Al Jolson

Entertainer Al Jolson

Al Jolson, born Asa Yoelson on May 26, 1886, in Srednik, Lithuania, was a famous American singer, comedian, and actor. Known as “The World’s Greatest Entertainer,” Jolson’s dynamic stage presence and powerful singing voice made him one of the most popular performers of his time. While Al Jolson was an iconic figure in the entertainment industry, it is essential to remember and acknowledge the racially insensitive aspects of his career, specifically his use of blackface, when discussing his contributions to American music and culture.
  • Jolson immigrated to the United States with his family as a young child, eventually settling in Washington, D.C.
  • He began his career in vaudeville and burlesque, performing in blackface as a minstrel show entertainer.
  • Jolson’s first Broadway appearance came in 1911 in the musical “La Belle Paree.”
  • He gained fame for his signature song, “Mammy,” which he first performed in the 1921 Broadway musical “Bombo.”
  • Jolson is best known for starring in the first-ever talking motion picture, “The Jazz Singer” (1927).
  • “The Jazz Singer” was a groundbreaking film that marked the transition from silent movies to sound films.
  • Jolson was the first to win the Best Actor award at the first-ever Academy Awards ceremony in 1929 for his role in “The Jazz Singer.”
  • His other popular songs include “Swanee,” “April Showers,” “Toot, Toot, Tootsie,” and “Rock-a-Bye Your Baby With a Dixie Melody.”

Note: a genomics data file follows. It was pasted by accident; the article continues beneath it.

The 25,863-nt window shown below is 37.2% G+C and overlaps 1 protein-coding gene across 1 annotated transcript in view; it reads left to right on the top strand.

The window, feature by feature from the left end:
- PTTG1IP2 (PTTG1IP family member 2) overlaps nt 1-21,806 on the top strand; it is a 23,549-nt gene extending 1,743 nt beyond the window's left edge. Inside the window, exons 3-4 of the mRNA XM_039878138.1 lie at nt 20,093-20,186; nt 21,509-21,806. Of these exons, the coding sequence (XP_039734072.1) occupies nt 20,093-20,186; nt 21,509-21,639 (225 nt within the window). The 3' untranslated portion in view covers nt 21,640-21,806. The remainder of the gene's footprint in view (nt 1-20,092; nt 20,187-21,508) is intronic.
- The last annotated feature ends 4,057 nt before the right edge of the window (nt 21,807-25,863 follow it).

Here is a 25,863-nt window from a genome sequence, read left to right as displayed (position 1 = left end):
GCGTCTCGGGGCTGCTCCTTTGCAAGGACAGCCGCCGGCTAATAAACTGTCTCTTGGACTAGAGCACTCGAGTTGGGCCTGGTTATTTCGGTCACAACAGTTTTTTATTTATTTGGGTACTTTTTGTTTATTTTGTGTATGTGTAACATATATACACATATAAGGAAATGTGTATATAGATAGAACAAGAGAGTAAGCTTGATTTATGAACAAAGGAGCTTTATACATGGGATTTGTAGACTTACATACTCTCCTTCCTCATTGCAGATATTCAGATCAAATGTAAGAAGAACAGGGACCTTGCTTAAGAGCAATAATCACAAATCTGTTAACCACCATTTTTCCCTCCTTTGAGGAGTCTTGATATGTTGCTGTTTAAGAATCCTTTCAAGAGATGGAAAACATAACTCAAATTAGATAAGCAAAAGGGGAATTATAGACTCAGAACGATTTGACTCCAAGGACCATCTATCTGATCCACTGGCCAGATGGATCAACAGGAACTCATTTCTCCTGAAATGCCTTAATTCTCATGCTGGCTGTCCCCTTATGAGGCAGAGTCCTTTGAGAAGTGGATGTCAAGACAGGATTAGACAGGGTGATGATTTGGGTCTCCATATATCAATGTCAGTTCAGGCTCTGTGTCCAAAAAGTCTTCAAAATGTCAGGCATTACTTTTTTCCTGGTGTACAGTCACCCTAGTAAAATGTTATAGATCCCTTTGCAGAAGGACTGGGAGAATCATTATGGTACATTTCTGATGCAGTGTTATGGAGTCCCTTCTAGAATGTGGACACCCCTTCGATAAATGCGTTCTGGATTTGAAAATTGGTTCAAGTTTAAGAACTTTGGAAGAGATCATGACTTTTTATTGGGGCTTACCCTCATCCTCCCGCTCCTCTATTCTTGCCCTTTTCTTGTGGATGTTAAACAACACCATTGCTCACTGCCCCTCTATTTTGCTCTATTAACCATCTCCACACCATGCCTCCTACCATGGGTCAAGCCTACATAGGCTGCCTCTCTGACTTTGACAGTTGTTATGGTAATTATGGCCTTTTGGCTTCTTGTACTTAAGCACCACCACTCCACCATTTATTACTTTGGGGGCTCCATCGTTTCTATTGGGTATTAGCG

• Jolson’s vocal style, characterized by its emotional intensity and conversational delivery, influenced future generations of singers, including Frank Sinatra and Judy Garland.
  • He was known for his energetic and charismatic stage performances, often running up and down the stage and interacting with the audience.
  • Jolson was the first performer to entertain American troops overseas during World War II.
  • He recorded over 200 songs throughout his career.
  • Jolson was married four times, most notably to actress Ruby Keeler.
  • His career experienced a resurgence in the late 1940s with the release of the biographical film “The Jolson Story” (1946).
  • Jolson’s life story was further depicted in the sequel, “Jolson Sings Again” (1949).
  • Jolson was among the first inductees into the Hollywood Walk of Fame in 1960.
  • Despite his success and popularity, Jolson’s legacy has been tainted by his use of blackface, a racist practice widely criticized in modern times.
  • In 2000, Jolson was posthumously awarded a Grammy Lifetime Achievement Award for his contributions to the music industry.
  • His life and career have been the subject of numerous books and documentaries.
  • Al Jolson passed away on October 23, 1950, at the age of 64